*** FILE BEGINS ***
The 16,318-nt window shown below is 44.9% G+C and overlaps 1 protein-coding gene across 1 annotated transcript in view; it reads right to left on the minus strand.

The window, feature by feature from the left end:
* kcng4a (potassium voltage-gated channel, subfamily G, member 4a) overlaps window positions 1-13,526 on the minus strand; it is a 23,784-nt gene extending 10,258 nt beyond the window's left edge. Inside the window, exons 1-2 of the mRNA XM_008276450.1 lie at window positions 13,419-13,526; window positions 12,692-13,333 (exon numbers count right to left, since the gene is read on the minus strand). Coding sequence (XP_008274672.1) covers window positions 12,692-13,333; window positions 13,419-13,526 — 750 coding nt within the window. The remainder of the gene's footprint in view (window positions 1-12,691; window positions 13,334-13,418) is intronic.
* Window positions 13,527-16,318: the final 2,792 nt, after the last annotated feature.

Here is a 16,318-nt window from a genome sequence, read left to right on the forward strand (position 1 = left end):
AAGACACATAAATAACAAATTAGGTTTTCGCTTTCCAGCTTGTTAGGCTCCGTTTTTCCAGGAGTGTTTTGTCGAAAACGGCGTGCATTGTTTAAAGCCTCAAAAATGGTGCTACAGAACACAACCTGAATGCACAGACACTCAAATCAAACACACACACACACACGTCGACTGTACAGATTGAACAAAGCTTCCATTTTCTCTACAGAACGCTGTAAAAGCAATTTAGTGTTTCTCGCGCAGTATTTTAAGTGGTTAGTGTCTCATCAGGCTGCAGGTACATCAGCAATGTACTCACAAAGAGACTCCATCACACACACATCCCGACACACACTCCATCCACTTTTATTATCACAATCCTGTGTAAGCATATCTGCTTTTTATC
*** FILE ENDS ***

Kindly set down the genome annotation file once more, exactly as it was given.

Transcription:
The 16,318-nt window shown below is 44.9% G+C and overlaps 1 protein-coding gene across 1 annotated transcript in view; it reads right to left on the minus strand.

The window, feature by feature from the left end:
* kcng4a (potassium voltage-gated channel, subfamily G, member 4a) overlaps window positions 1-13,526 on the minus strand; it is a 23,784-nt gene extending 10,258 nt beyond the window's left edge. Inside the window, exons 1-2 of the mRNA XM_008276450.1 lie at window positions 13,419-13,526; window positions 12,692-13,333 (exon numbers count right to left, since the gene is read on the minus strand). Coding sequence (XP_008274672.1) covers window positions 12,692-13,333; window positions 13,419-13,526 — 750 coding nt within the window. The remainder of the gene's footprint in view (window positions 1-12,691; window positions 13,334-13,418) is intronic.
* Window positions 13,527-16,318: the final 2,792 nt, after the last annotated feature.

Here is a 16,318-nt window from a genome sequence, read left to right on the forward strand (position 1 = left end):
AAGACACATAAATAACAAATTAGGTTTTCGCTTTCCAGCTTGTTAGGCTCCGTTTTTCCAGGAGTGTTTTGTCGAAAACGGCGTGCATTGTTTAAAGCCTCAAAAATGGTGCTACAGAACACAACCTGAATGCACAGACACTCAAATCAAACACACACACACACACGTCGACTGTACAGATTGAACAAAGCTTCCATTTTCTCTACAGAACGCTGTAAAAGCAATTTAGTGTTTCTCGCGCAGTATTTTAAGTGGTTAGTGTCTCATCAGGCTGCAGGTACATCAGCAATGTACTCACAAAGAGACTCCATCACACACACATCCCGACACACACTCCATCCACTTTTATTATCACAATCCTGTGTAAGCATATCTGCTTTTTATC